In two weeks I will turn 25. This is what our generation has begun to call the “quarter life crisis.”
I have always been footloose and fancy free, never too hung up on life-long plans or carving out a solid career path. If I had, I wouldn’t have studied English at university. A degree in reading books is certainly shaping up to make me a billionaire.
I have never envied my friends who went down the paths of medicine or law, knowing exactly where they would be for the rest of their lives. The ability to plan the purchase of a car, the timeline of a mortgage and how many children you can have before you hit 35 has always been repulsive to me.
Why would I want that? Where’s the mystery? Where’s the adventure? Where’s the unpredictable whimsical life that I envisioned for myself?
My initial plan was to be a mermaid. As an avid Disney fan, Ariel seemed to me to have it all. Great hair, tiny waist, cool purple bra and singing fish friends.
However, once I turned four I had to face the harsh reality of my humanness. I then moved on to veterinary practice, which I stuck with until I was 17.
My childhood spent saving beanie babies was going to translate seamlessly into the real world, and I would save all the puppies and kittens in the whole wide world.
I was banned from watching David Attenborough documentaries because the savage deaths of baby elephants and gazelles would reduce me to hours of bawling and wailing, but still further added to my desire to become a super vet. I would cross the deserts and jungles of the world looking like Lara Croft and acting like the Mother Teresa of the animal kingdom.
Then I did one week work experience at a vet’s practice in Waterford and spent the whole week putting down stray cats, dogs and birds until my entire soul was broken. I fainted watching a cat get neutered and cried 100 percent of the time. It seems a love for something doesn’t exactly mean you’re all that cut out for it.
So, sitting in chemistry class, I turned to my friend Fiona (a pharmacist who is now going on to become a doctor) and announced my hatred for science. She asked what my favorite subject was, I said English, and that was that.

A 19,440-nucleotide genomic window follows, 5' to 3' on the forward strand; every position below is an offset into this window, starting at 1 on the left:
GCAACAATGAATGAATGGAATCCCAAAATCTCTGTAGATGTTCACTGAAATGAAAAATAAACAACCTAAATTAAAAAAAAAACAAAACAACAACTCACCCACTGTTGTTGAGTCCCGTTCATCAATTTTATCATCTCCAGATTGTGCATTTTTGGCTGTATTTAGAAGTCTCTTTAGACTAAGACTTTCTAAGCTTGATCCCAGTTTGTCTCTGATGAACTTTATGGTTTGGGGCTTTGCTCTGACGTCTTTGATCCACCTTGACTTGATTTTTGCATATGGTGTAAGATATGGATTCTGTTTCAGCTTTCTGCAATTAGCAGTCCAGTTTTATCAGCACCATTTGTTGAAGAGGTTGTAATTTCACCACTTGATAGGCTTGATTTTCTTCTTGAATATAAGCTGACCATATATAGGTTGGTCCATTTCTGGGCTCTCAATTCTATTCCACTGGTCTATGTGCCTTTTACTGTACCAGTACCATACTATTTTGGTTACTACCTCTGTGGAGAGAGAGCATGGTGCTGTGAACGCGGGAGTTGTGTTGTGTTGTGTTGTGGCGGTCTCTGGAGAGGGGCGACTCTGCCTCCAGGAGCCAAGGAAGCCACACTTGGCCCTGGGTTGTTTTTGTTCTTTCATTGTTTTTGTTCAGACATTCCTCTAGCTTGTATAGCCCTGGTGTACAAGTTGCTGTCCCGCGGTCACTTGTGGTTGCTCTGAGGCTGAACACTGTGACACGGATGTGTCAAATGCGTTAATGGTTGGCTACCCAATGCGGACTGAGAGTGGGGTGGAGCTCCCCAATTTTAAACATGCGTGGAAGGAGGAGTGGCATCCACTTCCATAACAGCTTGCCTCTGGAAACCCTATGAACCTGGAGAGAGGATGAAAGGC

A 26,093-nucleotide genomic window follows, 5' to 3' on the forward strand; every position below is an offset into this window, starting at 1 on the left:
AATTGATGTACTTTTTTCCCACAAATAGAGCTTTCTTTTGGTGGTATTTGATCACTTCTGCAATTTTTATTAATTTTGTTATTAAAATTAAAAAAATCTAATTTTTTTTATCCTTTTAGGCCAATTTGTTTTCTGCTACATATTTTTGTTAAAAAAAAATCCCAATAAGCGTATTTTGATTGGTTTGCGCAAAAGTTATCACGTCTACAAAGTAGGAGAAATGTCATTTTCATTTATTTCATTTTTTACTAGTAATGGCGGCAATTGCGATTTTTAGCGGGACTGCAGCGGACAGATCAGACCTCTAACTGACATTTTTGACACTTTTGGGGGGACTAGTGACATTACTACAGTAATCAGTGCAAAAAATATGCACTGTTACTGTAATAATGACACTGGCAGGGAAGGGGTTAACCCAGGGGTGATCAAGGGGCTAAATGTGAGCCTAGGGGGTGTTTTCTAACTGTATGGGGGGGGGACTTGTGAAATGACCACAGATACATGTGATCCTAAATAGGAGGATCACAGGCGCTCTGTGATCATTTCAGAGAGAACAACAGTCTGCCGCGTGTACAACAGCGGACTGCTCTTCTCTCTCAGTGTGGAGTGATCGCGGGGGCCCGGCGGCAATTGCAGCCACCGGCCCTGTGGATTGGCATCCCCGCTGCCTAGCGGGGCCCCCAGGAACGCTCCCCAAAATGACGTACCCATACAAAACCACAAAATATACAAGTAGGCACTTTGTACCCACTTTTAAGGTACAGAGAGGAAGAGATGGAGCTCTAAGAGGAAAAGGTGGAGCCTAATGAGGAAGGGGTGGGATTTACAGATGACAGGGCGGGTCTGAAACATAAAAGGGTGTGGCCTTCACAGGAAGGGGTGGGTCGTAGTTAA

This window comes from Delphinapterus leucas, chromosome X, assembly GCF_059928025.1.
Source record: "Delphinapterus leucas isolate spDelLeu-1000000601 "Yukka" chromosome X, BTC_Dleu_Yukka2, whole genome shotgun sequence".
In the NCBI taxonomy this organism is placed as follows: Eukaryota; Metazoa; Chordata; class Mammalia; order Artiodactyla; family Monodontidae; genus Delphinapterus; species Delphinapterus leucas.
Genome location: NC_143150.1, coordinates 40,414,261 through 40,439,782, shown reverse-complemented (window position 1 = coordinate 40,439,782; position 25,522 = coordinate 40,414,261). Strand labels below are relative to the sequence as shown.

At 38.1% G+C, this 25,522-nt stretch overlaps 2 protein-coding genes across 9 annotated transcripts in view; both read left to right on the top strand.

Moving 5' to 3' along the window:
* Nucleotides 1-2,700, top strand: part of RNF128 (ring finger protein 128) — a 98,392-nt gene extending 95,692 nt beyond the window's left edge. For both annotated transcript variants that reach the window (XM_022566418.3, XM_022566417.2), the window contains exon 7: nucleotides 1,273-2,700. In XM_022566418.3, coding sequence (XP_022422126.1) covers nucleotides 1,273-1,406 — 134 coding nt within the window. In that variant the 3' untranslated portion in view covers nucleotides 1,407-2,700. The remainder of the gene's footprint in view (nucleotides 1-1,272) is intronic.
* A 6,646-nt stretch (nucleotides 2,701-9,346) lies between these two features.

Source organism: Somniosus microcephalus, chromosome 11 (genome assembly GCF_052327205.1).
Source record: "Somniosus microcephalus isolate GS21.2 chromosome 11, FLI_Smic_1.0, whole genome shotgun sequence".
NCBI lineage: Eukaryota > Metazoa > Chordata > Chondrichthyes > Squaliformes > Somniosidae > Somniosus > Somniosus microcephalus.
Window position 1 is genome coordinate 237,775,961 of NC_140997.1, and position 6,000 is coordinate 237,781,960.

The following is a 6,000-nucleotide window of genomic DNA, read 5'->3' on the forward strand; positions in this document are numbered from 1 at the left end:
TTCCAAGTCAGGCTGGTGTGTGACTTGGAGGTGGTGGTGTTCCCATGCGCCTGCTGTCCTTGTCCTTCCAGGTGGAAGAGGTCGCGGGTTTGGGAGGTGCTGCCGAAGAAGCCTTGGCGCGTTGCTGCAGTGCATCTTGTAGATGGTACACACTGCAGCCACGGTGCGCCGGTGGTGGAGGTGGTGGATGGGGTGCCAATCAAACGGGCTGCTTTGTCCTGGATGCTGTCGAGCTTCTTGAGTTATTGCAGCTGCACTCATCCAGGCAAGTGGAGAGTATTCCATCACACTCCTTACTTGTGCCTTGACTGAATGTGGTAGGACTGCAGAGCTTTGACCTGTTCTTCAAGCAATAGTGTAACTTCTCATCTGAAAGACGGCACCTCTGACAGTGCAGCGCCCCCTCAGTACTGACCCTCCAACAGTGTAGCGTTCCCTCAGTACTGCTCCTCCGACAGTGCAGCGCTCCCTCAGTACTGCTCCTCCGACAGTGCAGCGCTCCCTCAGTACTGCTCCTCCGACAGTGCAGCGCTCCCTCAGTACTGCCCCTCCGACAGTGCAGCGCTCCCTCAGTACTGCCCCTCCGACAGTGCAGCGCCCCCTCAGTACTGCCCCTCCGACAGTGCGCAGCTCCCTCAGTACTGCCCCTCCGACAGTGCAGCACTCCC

So, I basically blame Fiona for my consistent state of poverty and total lack of direction. I will demand free prescriptions from her for the rest of her life in order to compensate, as well as full access to the Mercedes she will inevitably buy with all her millions.
At 25, with so many options available to us, my friends and I say the phrase “I have no idea what I’m doing with my life” about 45,000 times a day.
It seems spoiled is the most irritating first world problem of all time, but that doesn’t change the fact that it is a very real issue. Even my parents offer their condolences, and neither of them even had the vaguest opportunity to go to college in the first place.
But for them, it was all pretty cut and dry. Finish school, get a job, get married, get a house, get your life together ASAP.
For us, it’s much more a case of getting to 30 and having a stellar resume interspersed with international travel, some incredible internships, a top notch degree, maybe even a master’s or a Ph.D and perhaps a few startups under your belt too. You have to be a leader, an entrepreneur, an innovator, an adventurer and excel at absolutely everything.
It seems that at this age, no one is safe from their own scrutiny. My boyfriend recently began his own entrepreneurial endeavor by starting a record label, and I’m still pretending to be a playwright in spite of the fact that I haven’t written a single word of a play in almost two years.
We constantly have to reassure each other that pursuing the arts and working in creative industries is going to be worthwhile, and will all work out okay, and sure, we might not make a lot of money but who cares!? We can live on an island in a hut and live on coconuts and fresh air.
I think we’re not alone in our increasing envy of those fools who chose to be doctors and lawyers and other money making professionals. Even if I am definitely too self-involved to be anything but a writer, part of me still very much wishes I was cut out for something that could guarantee a decent quality of life.
A bigger part of me hates the world for ruining that, and the biggest part of me hates the Internet for making literature and music free when the most expensive things are the most necessary things like health care and legal representation.
Surely the necessities should be cheaper than the luxuries? Surely the doctors and lawyers are sick of their money and feel bad for the paupers who fill their Kindles and their iPods?
I realize that turning 25 isn’t quite like turning 30 or 35 or 40, but it’s just far enough away from adolescence where thinking about adulthood and life in general is becoming a pretty serious priority.
I’m not sure how many more years of joking it we can do. So maybe that’s why we’re the ones who are starting to panic, and they’re the ones who are starting to buy cars and real estate.
When we look back in 10 years, I wonder if we’ll see it differently from the view of our Hollywood mansion while they’re slumming it in a housing estate with their two kids and a minivan, or will we realize that following a dream was a horrible mistake.
This year is decision time. And it’s already February. Tick tock.